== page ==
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Q&A with Gavin Francis


Adventures in Human BeingScottish-born physician Gavin Francis is the author of three books, including the recently released Sunday Times bestseller Adventures in Human Being. In 2013 Empire Antarctica: Ice, Silence & Emperor Penguins, a personal account of Gavin's experience as on-base doctor at the British Antarctic Survey, was named Scottish Book of the Year.

Despite juggling a successful medical practice and writing career Gavin has still found the time to join The Warwick Prize for Writing judging panel. In our Q&A he talks to us about the theme of instinct, fellow physician-writers and his definition of writing excellence.

Q/ What makes a piece of writing stand out as a potential winner of the Warwick Prize for Writing?

Something written with love and determination, with breadth of vision as well as attention to detail. Something original, startling, that keeps you up reading all night. And in addition to all of that, it has to conform in some way to our theme.


Q/ The theme of this year’s prize is ‘instinct’, how have you seen this reflected in some of the longlisted titles?

In a variety of ways - 'instinct' comes from the Latin 'instinguere' - the same root as 'instigate'. It's about beginnings, as well as about the more usual sense of instinctive responses. Some of the titles examine the theme from the perspective of the animal world, some look at our own beginnings as human beings and how we become conditioned to our lives, while others are more concerned with instinct's sense of being about survival. Some look at the origins of the ways we think about the world.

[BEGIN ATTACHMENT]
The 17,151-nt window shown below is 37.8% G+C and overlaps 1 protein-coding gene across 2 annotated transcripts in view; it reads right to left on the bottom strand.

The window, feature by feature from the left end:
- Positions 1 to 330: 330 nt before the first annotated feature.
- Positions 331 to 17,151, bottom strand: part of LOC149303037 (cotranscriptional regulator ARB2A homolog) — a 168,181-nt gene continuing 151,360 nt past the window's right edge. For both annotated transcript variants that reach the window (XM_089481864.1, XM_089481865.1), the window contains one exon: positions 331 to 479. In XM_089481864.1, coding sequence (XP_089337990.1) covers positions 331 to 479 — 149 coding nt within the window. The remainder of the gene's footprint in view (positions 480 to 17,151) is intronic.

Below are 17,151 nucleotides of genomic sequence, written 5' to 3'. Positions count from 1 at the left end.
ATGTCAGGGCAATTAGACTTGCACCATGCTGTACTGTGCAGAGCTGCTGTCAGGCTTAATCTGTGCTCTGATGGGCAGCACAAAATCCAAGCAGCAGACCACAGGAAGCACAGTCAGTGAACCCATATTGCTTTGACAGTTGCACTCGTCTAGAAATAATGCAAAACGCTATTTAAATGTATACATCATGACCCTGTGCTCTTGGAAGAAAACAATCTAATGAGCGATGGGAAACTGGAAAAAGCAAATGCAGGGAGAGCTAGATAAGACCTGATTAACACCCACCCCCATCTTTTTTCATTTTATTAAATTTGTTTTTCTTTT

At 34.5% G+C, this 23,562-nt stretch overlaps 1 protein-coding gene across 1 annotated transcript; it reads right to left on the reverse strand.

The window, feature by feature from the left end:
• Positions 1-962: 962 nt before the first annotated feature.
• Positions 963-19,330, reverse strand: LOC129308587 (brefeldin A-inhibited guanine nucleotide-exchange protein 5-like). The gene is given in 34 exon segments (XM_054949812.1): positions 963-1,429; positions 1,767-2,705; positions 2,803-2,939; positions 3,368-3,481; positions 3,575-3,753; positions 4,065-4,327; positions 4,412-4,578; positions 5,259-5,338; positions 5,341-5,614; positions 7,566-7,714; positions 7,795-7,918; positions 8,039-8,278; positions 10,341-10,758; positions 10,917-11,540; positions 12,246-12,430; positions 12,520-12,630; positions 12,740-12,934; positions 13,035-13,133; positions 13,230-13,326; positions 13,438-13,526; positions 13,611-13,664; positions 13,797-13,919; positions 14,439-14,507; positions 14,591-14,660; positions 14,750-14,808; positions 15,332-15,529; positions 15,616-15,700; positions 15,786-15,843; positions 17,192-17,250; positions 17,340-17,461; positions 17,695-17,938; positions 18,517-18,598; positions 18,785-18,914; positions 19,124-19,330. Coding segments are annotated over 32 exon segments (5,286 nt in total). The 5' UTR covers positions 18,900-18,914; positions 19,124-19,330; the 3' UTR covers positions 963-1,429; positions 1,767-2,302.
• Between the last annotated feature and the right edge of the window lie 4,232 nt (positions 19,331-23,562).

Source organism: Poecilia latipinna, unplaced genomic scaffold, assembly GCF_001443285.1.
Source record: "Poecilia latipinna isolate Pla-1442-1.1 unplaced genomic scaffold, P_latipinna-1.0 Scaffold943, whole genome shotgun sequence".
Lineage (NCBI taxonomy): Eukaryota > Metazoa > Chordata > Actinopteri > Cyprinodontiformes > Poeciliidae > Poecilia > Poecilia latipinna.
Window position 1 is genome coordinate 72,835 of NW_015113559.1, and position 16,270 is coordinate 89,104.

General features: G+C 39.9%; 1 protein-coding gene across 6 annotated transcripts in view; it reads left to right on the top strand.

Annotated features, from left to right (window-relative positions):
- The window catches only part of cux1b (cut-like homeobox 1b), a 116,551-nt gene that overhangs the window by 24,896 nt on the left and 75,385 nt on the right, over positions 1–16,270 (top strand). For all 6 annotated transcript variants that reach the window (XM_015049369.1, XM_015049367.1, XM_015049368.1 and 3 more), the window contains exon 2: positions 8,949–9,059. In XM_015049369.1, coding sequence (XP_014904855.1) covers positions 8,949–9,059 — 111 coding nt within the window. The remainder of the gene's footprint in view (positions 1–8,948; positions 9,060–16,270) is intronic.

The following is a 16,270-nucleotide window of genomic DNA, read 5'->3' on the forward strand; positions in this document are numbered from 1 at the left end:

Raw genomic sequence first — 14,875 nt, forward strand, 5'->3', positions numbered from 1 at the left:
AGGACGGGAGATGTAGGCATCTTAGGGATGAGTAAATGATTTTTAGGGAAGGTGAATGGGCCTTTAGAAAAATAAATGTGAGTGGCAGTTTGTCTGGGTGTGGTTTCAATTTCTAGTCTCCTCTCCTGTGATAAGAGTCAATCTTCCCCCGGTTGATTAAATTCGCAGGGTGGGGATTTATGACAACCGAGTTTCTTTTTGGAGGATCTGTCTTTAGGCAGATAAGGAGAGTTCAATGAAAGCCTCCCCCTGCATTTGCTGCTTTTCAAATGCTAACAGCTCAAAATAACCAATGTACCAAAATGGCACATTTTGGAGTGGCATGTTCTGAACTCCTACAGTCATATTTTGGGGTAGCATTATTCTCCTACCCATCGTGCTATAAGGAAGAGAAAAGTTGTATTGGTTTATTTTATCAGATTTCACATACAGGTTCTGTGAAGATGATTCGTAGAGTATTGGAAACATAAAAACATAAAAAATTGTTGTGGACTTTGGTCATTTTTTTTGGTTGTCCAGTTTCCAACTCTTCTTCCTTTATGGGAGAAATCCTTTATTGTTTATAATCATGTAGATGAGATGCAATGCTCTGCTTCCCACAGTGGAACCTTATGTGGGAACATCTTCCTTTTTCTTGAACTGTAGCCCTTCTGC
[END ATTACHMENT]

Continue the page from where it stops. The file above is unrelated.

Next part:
Q/ What are some of the attributes of great writing? Do you have any words of wisdom for aspiring writers?

The award is about rewarding great writing. When I read I want to be drawn into a story as well as have a writer transform the way I think about something. I want new perspectives, new tools for the mind, and new ideas. Just inhabiting someone's experience through fiction or poetry can do this just as effectively as the most erudite non-fiction - they're all about communicating something - preferably something beautiful.

 

Q/ Your book Adventures in Human Being was described by the Times as ‘a sober and beautiful book about the landscapes of the human body’. Does the process of writing itself change the way you understand a subject as complex as the human body?

It makes me far more aware of the narratives we adopt in order to live our lives, and the way we make sense of the world around us - whether we're 'ill' or not. I also have a tremendous sense of wonder at the intricacy and complexity of anatomy and physiology - writing about the body means that I have to think very carefully about ways of communicating that wonder.


Q/ There is a proud tradition of physician-writers, from John Keats and Arthur Conan Doyle to Alexander McCall Smith. Does the practice of medicine, rooted as it in observation and analysis, lend itself to producing great writers?

There's a PhD thesis in there for somebody - I do think that working as a physician immerses you in the reality of human lives, both glorious and inglorious, in a way that few other professions do. Doctors are generally highly trained, highly educated, but their vocation means that they're working with people from every sector of society. It's not possible to sequester yourself away in an ivory tower. At the same time the act of diagnosis, and even of formulating a therapeutic plan, require you to understand the importance of meaning and of stories to the way people make sense of their lives.